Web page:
When word broke back in January that John Paul II would be beatified last Sunday, I was among the first in my Jesuit community to say that I would be leaving Rome. Citing my desire to flee ahead of the crowds, I had planned to go south into the mountains of Calabria, or north to Tuscany. One thing, however, was sure. I was going to get out. Over the course of a couple of months my thoughts on this changed, though. The truth is that as the beatification day approached I wanted to be here more and more. When the invitation to distribute communion for the beatification arrived, all of my ideas about fleeing the city were cancelled, and I responded that I would be there.

It was 5:30am on the morning of May 1, 2011 and although tired, I headed off to a church event here in Rome. Wearing an old borrowed cassock, I crossed the Tiber not far from the General Curia of the Society and waited for the police escort to take us to where we would be distributing communion. In the crowd of over a million people, all around us you could hear languages from all over the world. There were groups of people singing and dancing. There was a sense of joy, and even among the many police who were clearly working overtime, there seemed to be a sense of relief that, for once, there was a gathering of people here in Rome that wasn’t a protest. The moment of this celebration was a moment to celebrate that one of us, someone whom we knew, had almost assuredly gone before us into the place where we all hope to go. Read the rest of this entry »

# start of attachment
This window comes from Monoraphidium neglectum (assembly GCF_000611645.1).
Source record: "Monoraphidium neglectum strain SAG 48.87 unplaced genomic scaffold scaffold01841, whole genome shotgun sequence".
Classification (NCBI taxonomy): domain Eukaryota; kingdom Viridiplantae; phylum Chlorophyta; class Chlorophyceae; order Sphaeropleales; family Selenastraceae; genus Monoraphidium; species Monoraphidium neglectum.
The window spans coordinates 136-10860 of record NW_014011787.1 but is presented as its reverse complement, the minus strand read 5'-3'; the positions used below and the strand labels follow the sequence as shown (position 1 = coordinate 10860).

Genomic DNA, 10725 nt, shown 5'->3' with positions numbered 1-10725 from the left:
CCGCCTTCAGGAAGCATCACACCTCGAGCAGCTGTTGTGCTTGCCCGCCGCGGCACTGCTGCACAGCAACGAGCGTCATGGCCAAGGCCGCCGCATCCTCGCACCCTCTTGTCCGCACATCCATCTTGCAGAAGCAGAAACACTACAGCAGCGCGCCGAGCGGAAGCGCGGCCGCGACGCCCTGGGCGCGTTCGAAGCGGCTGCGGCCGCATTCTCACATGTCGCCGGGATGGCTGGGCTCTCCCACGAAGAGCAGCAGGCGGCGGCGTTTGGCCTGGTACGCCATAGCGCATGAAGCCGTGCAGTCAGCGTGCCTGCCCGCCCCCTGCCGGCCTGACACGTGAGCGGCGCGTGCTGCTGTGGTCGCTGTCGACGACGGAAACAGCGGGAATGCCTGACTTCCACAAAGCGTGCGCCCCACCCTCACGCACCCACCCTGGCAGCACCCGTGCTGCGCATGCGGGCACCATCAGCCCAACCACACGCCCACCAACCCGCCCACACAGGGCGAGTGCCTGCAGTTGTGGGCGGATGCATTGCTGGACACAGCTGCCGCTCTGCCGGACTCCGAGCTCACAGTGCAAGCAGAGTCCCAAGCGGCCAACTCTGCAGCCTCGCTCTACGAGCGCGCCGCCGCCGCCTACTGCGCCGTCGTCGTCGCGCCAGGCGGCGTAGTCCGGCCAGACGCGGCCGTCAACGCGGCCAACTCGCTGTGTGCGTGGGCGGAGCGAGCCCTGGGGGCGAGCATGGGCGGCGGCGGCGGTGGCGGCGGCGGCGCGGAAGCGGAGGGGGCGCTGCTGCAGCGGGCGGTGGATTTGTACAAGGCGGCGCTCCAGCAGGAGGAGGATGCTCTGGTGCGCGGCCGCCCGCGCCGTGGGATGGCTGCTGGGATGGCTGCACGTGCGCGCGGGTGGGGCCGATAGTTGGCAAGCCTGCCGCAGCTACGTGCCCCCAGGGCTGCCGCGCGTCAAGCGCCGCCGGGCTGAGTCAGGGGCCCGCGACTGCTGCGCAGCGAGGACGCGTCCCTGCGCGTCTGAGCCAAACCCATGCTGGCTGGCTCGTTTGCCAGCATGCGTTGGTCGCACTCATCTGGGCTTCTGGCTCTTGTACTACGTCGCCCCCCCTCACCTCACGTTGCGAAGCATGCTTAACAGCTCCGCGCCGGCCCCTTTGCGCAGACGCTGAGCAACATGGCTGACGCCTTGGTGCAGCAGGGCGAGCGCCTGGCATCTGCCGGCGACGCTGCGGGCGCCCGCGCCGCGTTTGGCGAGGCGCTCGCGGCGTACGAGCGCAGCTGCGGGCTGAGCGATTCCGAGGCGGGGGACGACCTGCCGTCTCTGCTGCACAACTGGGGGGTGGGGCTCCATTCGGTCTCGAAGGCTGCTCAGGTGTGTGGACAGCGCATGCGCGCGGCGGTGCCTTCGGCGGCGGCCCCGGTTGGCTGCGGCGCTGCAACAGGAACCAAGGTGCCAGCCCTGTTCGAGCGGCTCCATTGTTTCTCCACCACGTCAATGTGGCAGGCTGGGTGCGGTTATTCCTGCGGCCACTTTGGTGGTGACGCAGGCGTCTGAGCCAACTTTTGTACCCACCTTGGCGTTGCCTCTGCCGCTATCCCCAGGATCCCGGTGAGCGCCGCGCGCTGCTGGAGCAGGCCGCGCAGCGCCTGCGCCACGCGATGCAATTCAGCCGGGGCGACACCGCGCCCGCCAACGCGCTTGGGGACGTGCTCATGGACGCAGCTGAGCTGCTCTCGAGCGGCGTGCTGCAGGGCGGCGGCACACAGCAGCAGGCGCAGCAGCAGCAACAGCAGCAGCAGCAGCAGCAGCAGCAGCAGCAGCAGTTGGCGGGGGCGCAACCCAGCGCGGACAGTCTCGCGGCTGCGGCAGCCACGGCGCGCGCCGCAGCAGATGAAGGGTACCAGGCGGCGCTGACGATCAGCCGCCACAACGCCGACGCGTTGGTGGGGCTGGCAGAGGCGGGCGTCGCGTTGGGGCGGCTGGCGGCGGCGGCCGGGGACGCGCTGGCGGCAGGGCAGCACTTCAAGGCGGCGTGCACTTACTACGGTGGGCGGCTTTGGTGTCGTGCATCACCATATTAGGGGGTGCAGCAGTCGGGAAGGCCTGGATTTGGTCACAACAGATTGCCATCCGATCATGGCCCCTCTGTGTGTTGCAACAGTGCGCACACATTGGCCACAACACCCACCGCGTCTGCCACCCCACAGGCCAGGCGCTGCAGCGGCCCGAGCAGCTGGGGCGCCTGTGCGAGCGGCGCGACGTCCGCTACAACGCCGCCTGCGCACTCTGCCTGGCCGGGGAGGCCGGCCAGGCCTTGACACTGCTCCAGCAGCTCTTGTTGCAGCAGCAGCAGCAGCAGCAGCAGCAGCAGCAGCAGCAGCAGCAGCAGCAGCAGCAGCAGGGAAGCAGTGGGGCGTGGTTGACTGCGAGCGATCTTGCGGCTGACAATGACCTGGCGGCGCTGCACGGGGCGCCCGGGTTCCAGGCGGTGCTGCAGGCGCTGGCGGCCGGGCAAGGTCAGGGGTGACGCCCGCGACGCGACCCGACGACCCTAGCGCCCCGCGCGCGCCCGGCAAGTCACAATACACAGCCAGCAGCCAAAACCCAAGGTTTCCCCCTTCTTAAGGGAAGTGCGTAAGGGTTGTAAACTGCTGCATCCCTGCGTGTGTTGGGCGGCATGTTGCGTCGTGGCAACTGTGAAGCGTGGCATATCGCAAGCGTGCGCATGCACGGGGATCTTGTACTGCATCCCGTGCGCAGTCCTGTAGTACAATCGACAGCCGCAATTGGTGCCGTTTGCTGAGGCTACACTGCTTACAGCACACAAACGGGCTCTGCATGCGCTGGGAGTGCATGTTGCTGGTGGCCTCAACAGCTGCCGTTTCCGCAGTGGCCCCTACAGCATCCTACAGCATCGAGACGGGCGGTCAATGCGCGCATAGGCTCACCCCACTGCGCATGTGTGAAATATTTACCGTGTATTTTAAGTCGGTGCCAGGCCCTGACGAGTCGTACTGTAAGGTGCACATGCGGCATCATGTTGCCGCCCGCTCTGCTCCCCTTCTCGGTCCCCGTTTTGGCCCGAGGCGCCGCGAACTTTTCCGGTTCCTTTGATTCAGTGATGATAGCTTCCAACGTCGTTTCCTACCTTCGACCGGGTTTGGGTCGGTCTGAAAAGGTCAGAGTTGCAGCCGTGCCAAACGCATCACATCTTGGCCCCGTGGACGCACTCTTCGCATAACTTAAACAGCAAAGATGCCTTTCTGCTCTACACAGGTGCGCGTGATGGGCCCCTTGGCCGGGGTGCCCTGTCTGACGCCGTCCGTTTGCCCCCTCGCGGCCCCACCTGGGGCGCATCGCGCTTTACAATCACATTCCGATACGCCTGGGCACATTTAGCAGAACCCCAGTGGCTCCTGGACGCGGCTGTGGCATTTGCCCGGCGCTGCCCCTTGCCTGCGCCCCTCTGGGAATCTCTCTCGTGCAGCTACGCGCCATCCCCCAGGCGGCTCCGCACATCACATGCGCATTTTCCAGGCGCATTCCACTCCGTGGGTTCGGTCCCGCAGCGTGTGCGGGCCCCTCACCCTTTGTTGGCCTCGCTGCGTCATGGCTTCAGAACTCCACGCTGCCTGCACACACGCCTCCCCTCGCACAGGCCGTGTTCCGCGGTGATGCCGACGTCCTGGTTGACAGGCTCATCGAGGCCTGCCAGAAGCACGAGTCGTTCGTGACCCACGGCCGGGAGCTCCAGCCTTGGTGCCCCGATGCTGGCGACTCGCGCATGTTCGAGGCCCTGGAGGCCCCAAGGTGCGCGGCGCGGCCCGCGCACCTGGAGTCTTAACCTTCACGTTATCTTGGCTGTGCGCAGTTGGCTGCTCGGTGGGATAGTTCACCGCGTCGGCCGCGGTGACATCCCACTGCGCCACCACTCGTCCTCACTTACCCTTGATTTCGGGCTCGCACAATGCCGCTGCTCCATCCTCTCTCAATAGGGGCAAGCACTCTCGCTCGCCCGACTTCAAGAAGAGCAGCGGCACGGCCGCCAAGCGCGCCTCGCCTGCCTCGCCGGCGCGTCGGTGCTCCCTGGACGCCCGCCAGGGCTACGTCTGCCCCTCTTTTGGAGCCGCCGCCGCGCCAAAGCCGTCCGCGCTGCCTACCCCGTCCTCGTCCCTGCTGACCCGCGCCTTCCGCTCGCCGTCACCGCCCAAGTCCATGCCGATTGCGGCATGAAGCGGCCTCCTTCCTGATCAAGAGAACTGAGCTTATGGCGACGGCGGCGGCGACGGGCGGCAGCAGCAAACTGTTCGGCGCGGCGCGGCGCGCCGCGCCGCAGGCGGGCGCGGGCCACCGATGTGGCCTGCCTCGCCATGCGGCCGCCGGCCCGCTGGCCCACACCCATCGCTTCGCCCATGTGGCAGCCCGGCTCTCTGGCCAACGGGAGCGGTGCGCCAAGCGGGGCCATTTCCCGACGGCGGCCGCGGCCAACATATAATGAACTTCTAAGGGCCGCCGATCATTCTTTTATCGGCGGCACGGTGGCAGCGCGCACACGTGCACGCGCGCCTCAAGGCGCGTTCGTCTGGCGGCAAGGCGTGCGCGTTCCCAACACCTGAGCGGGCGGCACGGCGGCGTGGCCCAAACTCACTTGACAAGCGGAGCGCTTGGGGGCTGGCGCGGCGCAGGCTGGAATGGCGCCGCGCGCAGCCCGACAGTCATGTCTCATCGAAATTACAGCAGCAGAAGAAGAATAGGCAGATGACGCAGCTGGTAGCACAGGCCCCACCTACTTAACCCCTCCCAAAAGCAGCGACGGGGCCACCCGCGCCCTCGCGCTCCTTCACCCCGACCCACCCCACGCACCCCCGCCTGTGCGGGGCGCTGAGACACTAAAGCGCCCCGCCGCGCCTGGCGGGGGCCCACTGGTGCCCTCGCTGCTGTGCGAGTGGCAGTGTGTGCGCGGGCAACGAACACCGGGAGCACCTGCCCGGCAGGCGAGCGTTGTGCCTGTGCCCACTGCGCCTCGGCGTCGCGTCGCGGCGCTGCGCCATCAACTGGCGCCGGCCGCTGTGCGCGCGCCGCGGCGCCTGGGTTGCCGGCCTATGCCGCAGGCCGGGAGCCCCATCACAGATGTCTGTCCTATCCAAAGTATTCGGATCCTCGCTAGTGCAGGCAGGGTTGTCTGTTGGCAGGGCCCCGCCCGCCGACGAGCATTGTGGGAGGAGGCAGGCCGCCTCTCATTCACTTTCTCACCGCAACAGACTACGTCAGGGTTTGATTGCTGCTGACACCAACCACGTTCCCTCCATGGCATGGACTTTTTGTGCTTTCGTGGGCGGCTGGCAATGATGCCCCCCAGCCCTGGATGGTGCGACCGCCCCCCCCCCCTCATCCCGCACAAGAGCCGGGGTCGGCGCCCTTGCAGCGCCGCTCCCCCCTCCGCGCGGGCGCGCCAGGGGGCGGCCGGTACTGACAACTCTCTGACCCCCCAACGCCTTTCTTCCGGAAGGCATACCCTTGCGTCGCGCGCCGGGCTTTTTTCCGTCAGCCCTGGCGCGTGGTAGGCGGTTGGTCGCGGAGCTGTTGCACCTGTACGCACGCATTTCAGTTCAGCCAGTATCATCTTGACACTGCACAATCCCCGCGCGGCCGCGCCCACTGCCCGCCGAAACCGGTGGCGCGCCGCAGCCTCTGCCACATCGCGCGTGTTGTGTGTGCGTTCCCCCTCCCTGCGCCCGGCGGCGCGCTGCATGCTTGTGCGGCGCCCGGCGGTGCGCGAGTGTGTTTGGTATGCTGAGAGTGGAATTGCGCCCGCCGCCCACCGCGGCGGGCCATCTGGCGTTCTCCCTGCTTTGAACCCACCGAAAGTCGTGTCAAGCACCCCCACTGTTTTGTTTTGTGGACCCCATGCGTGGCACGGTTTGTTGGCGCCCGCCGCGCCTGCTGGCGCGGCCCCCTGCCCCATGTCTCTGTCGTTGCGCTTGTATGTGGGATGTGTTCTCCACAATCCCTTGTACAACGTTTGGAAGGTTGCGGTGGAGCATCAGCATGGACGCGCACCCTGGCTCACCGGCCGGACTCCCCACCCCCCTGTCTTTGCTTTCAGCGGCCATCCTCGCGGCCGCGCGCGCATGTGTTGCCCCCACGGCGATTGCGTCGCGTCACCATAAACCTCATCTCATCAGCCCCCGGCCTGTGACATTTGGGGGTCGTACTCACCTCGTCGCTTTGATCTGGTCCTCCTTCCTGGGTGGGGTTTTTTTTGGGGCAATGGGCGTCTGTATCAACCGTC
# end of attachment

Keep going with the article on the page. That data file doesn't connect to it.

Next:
NJN Exclusive: Jesuit Shares his Experience of Pope John Paul II's Beatification

P1090777-aCurrently studying theology at the Pontifical Gregorian University in Rome, Jesuit Scholastic Michael Rogers recently had the opportunity to be in the Eternal City during the beatification of Pope John Paul II.

In an exclusive to National Jesuit News, Rogers shares his experience of the late pontiff’s beatification…

In the past few days it has always been crowded around the simplest tomb in St. Peter’s Basilica. This is not the tomb of St. Peter, with its grand Bernini Baldacchino, nor is it the one of the tombs of a pope surrounded by grand sculptures. This is a simple marble slab with the name of the pope buried there, engraved in red. The word around Rome is that the waiting list to offer a Mass at the altar of this tomb is already weeks long. Michelangelo’s Pietà, usually the main attraction in this section of the basilica, garners only a few visitors now. The crush of people has made it difficult to keep the Blessed Sacrament Chapel open lately, and so the tabernacle has shifted to the front of the church from where it usually resides. There, wedged between the chapels of the Pietà and the Blessed Sacrament, the resting place of Blessed John Paul II is simple, and yet there is a profound sense of the importance of this space to so many people.IMG_0636